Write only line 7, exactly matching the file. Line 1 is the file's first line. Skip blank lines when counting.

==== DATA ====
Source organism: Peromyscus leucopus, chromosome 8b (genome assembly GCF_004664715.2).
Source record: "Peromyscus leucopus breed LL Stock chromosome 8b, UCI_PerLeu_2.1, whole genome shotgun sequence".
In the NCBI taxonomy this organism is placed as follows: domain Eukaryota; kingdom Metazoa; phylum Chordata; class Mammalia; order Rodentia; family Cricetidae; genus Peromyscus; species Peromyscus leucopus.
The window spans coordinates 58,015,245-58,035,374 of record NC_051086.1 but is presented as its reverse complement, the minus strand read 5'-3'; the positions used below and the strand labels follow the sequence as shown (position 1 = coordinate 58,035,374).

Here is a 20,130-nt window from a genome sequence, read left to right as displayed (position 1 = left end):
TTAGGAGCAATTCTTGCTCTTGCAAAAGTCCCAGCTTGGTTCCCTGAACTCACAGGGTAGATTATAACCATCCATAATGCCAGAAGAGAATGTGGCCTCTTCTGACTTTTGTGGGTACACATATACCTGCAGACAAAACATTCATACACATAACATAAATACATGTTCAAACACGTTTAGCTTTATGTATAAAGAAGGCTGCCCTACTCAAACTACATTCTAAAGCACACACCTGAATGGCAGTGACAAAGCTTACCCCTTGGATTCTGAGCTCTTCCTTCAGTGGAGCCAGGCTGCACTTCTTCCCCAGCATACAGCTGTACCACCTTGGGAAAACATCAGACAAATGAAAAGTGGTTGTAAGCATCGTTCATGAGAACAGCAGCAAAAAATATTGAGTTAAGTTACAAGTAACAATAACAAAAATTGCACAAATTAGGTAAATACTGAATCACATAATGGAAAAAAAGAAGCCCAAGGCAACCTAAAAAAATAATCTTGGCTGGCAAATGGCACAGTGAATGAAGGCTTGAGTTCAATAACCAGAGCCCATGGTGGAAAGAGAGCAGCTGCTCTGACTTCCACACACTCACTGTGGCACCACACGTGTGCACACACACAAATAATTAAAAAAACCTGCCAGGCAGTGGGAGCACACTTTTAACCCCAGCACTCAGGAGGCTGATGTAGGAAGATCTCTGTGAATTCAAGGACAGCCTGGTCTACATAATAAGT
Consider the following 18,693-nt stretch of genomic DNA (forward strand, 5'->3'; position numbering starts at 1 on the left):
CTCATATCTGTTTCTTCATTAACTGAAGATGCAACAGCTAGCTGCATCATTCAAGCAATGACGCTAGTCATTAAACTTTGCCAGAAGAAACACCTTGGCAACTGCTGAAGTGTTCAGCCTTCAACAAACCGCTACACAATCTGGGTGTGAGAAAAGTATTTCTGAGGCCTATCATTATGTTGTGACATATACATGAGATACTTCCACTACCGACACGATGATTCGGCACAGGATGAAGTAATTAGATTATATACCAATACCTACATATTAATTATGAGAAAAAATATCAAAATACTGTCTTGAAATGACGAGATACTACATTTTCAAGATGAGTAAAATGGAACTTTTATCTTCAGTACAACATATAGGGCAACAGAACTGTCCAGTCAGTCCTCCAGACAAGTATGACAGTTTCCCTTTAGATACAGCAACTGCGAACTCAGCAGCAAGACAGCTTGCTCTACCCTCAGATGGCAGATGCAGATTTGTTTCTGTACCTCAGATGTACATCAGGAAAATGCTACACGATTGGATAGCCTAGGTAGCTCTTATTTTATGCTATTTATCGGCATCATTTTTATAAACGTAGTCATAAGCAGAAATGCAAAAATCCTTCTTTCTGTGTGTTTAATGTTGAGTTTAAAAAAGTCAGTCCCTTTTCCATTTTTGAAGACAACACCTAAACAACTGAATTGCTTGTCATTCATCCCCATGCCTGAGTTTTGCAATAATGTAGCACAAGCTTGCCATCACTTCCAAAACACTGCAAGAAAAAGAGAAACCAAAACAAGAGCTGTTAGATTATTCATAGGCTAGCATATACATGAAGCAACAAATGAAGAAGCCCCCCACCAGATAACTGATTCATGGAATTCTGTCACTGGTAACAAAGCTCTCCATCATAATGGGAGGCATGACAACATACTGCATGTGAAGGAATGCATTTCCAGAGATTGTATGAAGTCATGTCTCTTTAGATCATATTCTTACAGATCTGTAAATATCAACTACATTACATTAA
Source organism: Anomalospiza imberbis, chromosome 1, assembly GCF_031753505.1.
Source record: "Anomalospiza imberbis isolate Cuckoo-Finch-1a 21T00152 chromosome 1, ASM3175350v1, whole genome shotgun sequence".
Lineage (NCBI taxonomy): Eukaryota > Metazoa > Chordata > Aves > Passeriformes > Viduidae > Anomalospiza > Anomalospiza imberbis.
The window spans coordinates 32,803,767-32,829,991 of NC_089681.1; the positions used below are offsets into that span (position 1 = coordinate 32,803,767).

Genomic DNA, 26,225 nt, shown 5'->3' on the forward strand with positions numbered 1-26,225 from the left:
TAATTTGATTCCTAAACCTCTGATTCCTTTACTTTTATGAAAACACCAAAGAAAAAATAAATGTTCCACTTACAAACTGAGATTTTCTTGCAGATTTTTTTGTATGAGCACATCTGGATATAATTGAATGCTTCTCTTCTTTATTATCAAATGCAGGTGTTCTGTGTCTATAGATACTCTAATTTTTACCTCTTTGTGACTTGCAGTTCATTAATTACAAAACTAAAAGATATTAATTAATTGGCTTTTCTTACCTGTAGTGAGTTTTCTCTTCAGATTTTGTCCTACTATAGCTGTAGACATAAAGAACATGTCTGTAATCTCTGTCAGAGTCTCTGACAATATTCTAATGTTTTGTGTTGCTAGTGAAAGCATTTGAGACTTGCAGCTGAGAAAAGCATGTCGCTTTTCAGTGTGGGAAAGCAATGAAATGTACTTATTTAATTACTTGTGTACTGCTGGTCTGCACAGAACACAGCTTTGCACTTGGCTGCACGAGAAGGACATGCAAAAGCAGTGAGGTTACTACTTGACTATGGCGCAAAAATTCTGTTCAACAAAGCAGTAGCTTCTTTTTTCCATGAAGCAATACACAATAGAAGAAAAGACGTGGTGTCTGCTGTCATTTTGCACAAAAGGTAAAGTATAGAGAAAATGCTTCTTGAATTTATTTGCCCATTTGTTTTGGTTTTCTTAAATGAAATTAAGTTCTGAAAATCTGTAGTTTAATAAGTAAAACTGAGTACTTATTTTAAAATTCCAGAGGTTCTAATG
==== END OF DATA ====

Consider the following 18,693-nt stretch of genomic DNA (forward strand, 5'->3'; position numbering starts at 1 on the left):